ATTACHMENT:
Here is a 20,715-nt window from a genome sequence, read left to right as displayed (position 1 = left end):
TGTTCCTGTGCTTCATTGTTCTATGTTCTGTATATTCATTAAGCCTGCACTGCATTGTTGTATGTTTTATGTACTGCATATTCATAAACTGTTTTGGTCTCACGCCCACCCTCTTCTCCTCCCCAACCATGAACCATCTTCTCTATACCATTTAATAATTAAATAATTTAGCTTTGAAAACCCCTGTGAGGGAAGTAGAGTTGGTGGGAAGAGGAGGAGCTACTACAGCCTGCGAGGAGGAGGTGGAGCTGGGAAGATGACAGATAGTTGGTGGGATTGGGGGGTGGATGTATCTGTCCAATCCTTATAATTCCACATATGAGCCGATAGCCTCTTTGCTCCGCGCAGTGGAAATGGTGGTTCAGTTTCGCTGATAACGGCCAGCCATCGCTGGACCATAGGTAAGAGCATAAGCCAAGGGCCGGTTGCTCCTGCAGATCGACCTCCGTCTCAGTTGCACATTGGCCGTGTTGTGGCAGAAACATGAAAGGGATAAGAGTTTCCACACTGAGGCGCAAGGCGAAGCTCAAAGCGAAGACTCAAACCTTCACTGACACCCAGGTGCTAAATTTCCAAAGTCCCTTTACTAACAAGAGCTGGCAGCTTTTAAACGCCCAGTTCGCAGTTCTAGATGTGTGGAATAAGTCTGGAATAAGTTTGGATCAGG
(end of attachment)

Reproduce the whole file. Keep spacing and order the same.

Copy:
Here is a 20,715-nt window from a genome sequence, read left to right as displayed (position 1 = left end):
TGTTCCTGTGCTTCATTGTTCTATGTTCTGTATATTCATTAAGCCTGCACTGCATTGTTGTATGTTTTATGTACTGCATATTCATAAACTGTTTTGGTCTCACGCCCACCCTCTTCTCCTCCCCAACCATGAACCATCTTCTCTATACCATTTAATAATTAAATAATTTAGCTTTGAAAACCCCTGTGAGGGAAGTAGAGTTGGTGGGAAGAGGAGGAGCTACTACAGCCTGCGAGGAGGAGGTGGAGCTGGGAAGATGACAGATAGTTGGTGGGATTGGGGGGTGGATGTATCTGTCCAATCCTTATAATTCCACATATGAGCCGATAGCCTCTTTGCTCCGCGCAGTGGAAATGGTGGTTCAGTTTCGCTGATAACGGCCAGCCATCGCTGGACCATAGGTAAGAGCATAAGCCAAGGGCCGGTTGCTCCTGCAGATCGACCTCCGTCTCAGTTGCACATTGGCCGTGTTGTGGCAGAAACATGAAAGGGATAAGAGTTTCCACACTGAGGCGCAAGGCGAAGCTCAAAGCGAAGACTCAAACCTTCACTGACACCCAGGTGCTAAATTTCCAAAGTCCCTTTACTAACAAGAGCTGGCAGCTTTTAAACGCCCAGTTCGCAGTTCTAGATGTGTGGAATAAGTCTGGAATAAGTTTGGATCAGG